Boggs spends a lot of time in the water as one of the world's best springboard divers during the 1970s. The Akron native won the 1971 NCAA championship and was a 3-time All-American at Florida State University. The kid they called Flip grew into the man who won the 1973, '75 and '78 world championships and finally, the biggest diving prize of all - an Olympic gold medal at Montreal in 1976. Boggs retired from competition diving in 1980 after amassing 35 International titles. He was inducted into the National Swimming and Diving Hall of Fame in 1985. He died of cancer in 1990 at age 40.
In 1957, Kremblas quarterbacked Ohio State to the Big Ten title, the Rose Bowl and the United Press International national championship. The graduate of Akron's St. Vincent High also punted and kicked as was a standout on defense. The brainy, brawny Kremblas earned second-team All-Big Ten and academic All-Big Ten honors as a B student in chemical engineering. After graduation, Kremblas played in the East-West Shrine game, tried out with the New York Titans of the fledgling American Football League and then performed briefly with the Columbus Colts of the United Football League.
During his four years (1947-50) as a golfer at Kent State University, George lost only twice in match-play competition. He was captain of the team all four years and participated in the NCAA Championships in 1948 and '49. In /49, he teamed with Arnold Palmer, Gardner Dickinson and Art Wall to lead the NCAA East team to a victory over the NCAA West. A year later, George led the Golden Flashes to their first Ohio conference title after 15 years in the leagues. He also is a member of the Barberton and Kent State University Sports Hall of Fame.
In between day classes and night work at B.F. Goodrich, Hall Schoonover was the starting catcher for three years on Kent State baseball teams of the late '40s. Schoonover played on the same East High team as former New York Yankee and Cleveland Indian Gene Woodling. After graduating in 1939, Schoonover took a job with Goodrich, where he worked until drafted into World War II in 1942. He was catcher for the Lincoln Air Force base team that won the 2nd Air force title and reached the semifinals of the Little World Series. In '45, he won the league batting titles on a base team in Abilene, Texas. While at Kent, he also caught for Akron Borden Auto, which was runner-up in the 1948 American Baseball Congress tournament.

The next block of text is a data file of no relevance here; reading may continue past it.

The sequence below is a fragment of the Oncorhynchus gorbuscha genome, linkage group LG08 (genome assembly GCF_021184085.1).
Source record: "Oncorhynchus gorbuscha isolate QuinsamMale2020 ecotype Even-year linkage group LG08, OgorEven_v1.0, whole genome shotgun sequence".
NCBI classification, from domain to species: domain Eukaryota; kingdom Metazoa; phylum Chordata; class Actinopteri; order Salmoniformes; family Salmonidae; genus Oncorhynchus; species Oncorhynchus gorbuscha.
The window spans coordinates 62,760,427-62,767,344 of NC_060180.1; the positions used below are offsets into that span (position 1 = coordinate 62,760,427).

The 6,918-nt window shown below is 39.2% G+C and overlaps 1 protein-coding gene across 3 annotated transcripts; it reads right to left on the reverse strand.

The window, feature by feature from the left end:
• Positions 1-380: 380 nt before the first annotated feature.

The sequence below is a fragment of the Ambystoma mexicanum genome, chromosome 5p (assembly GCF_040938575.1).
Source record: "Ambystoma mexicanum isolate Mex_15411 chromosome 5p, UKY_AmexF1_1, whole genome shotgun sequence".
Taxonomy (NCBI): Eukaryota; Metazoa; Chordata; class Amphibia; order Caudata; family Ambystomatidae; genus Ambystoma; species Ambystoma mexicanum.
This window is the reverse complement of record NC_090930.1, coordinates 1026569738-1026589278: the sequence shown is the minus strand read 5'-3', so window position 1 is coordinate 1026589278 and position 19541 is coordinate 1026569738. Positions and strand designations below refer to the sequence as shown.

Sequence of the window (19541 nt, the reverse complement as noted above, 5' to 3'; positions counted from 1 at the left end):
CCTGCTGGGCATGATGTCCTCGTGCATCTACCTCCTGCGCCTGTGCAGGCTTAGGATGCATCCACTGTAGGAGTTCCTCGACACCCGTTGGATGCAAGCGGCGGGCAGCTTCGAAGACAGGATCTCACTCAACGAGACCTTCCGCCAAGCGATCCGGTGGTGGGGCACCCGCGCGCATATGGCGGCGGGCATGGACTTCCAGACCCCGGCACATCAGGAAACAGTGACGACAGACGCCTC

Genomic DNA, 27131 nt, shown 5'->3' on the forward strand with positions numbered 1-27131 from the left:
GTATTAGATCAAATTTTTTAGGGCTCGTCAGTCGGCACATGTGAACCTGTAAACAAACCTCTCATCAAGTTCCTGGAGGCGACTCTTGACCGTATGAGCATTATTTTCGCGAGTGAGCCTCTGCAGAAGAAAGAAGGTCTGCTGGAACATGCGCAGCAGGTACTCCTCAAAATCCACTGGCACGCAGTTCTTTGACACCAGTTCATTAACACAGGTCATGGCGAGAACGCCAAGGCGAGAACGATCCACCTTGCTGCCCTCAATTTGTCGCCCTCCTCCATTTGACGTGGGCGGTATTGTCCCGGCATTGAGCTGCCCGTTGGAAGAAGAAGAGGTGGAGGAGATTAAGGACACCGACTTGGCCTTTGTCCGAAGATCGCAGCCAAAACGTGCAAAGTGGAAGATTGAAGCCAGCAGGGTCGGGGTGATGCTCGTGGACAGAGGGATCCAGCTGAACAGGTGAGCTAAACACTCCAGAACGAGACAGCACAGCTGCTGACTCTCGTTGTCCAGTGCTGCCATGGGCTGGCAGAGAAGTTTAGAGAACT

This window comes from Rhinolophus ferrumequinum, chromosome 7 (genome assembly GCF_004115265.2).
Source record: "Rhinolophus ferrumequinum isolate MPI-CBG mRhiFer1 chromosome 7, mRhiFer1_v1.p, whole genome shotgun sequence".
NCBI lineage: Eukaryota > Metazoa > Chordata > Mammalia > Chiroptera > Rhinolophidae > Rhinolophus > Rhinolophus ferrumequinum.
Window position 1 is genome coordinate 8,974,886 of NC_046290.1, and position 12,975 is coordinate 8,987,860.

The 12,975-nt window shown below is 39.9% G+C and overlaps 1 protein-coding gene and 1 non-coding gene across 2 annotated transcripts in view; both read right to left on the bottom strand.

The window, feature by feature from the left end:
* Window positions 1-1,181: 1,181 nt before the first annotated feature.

Probably one of the best ideas former Akron U football coach Gordon Larson ever had was switching Dan Ruff from offensive halfback to split end during Ruff's sophomore season, 1968. Ruff went on to become Akron U's all-time leading pass receiver and still hold 10 school records. In '68, he caught 52 passes for 1,041 yards and 11 TDs - all school records - as he helped the Zips reach the Grantland Rice Bowl, the school's first post-season appearance. Ruff was named a Little All-American in 1968 and '69. He completed his career with 127 receptions for 2,531 yards and 37 touchdowns. He was inducted into the Akron U Sports Hall of Fame in 1981.
Offensive guards usually don't get much recognition, but there are few football fans of Baldwin-Wallace College who don't remember Goosby. A 4-year letterman, Goosby was a stalwart on the 1961 team - the only B-W squad to finish with a perfect record. He was an NAIA All-American and the Ohio Conference's outstanding lineman in 1962. Goosby, who is now manager of Akron U's JAR Arena, is one of only four Baldwin-Wallace alumni to play in the National Football League. He was with the Cleveland Browns from 1963-65 and was a starter for the Washington Redskins in 1966. His career was shortened by two knee injuries. He retired after playing in the Canadian Football League in 1967. He is a member of the Baldwin-Wallace Hall of Fame.
The switch from amateur bowler to professional came easy for Tommy Hudson. After representing Akron in the United States Open, earning a spot on the Beacon Journal all-star team four times and twice being named Beacon Journal Bowler of the Year, Hudson joined the pro tour in the fall of 1972. He only had time to compete in 10 tournaments that year, but still managed to win PBA rookie-of-the-year honors. He won his first PBA tournament in 1974 at Houston and three years later he claimed four tour titles, including the PBA National Championship. Hudson, who grew up near the PBA headquarters in Akron, retired from full-time tour competition to become part owner of North Lanes. During 14 years on the tour, he earned more than $450,000 and won 10 titles.
Track & Field 1985
A graduate of Garfield High, McCrady began to blossom as a track star at Central State University, first breaking the world record for 600 yards with a 1:09.0 clocking in 1966. by 1970, he had lowered the record to 1:07.6, the last of three consecutive times he equaled or bettered his mark. Since the 600 was run primarily indoors, McGrady has to switch events when he attempted to make the 1968 Olympic team. He chose the 400-meter hurdles but incurred an injury that ended his Olympic dream. He was inducted into the Ohio Association of Track and Cross Country Hall of Fame in 1984.
Bill Ricco knew it would take time to build a football program when he became Walsh Jesuit High's coach in 1965. For one thing, the new school didn't even have a team. By 1967, Walsh was competing on the varsity level and cracking the Beacon Journal's Top Ten for the first time. It took just four seasons before Ricco produced the school's first undefeated season, a 10-0 record in 1970. That was the first of Ricco's three unbeaten teams during 14 years as Walsh's coach. Ricco compiled a 94-14-1 record and was named Ohio Class AAA coach of the year in 1976.